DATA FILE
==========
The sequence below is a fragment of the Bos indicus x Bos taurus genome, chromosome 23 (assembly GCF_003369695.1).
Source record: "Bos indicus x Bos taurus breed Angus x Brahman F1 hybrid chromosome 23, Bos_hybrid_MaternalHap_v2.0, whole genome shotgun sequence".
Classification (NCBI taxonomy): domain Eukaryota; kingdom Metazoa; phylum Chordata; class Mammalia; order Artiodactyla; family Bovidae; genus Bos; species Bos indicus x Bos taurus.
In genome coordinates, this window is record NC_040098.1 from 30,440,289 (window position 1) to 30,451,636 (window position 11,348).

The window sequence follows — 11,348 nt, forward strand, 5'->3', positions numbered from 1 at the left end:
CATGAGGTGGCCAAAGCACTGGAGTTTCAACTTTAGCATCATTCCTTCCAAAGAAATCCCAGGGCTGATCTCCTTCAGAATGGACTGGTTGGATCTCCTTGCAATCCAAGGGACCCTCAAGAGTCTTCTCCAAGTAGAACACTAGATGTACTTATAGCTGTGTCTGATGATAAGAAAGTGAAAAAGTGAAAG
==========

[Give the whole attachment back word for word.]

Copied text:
The sequence below is a fragment of the Bos indicus x Bos taurus genome, chromosome 23 (assembly GCF_003369695.1).
Source record: "Bos indicus x Bos taurus breed Angus x Brahman F1 hybrid chromosome 23, Bos_hybrid_MaternalHap_v2.0, whole genome shotgun sequence".
Classification (NCBI taxonomy): domain Eukaryota; kingdom Metazoa; phylum Chordata; class Mammalia; order Artiodactyla; family Bovidae; genus Bos; species Bos indicus x Bos taurus.
In genome coordinates, this window is record NC_040098.1 from 30,440,289 (window position 1) to 30,451,636 (window position 11,348).

The window sequence follows — 11,348 nt, forward strand, 5'->3', positions numbered from 1 at the left end:
CATGAGGTGGCCAAAGCACTGGAGTTTCAACTTTAGCATCATTCCTTCCAAAGAAATCCCAGGGCTGATCTCCTTCAGAATGGACTGGTTGGATCTCCTTGCAATCCAAGGGACCCTCAAGAGTCTTCTCCAAGTAGAACACTAGATGTACTTATAGCTGTGTCTGATGATAAGAAAGTGAAAAAGTGAAAG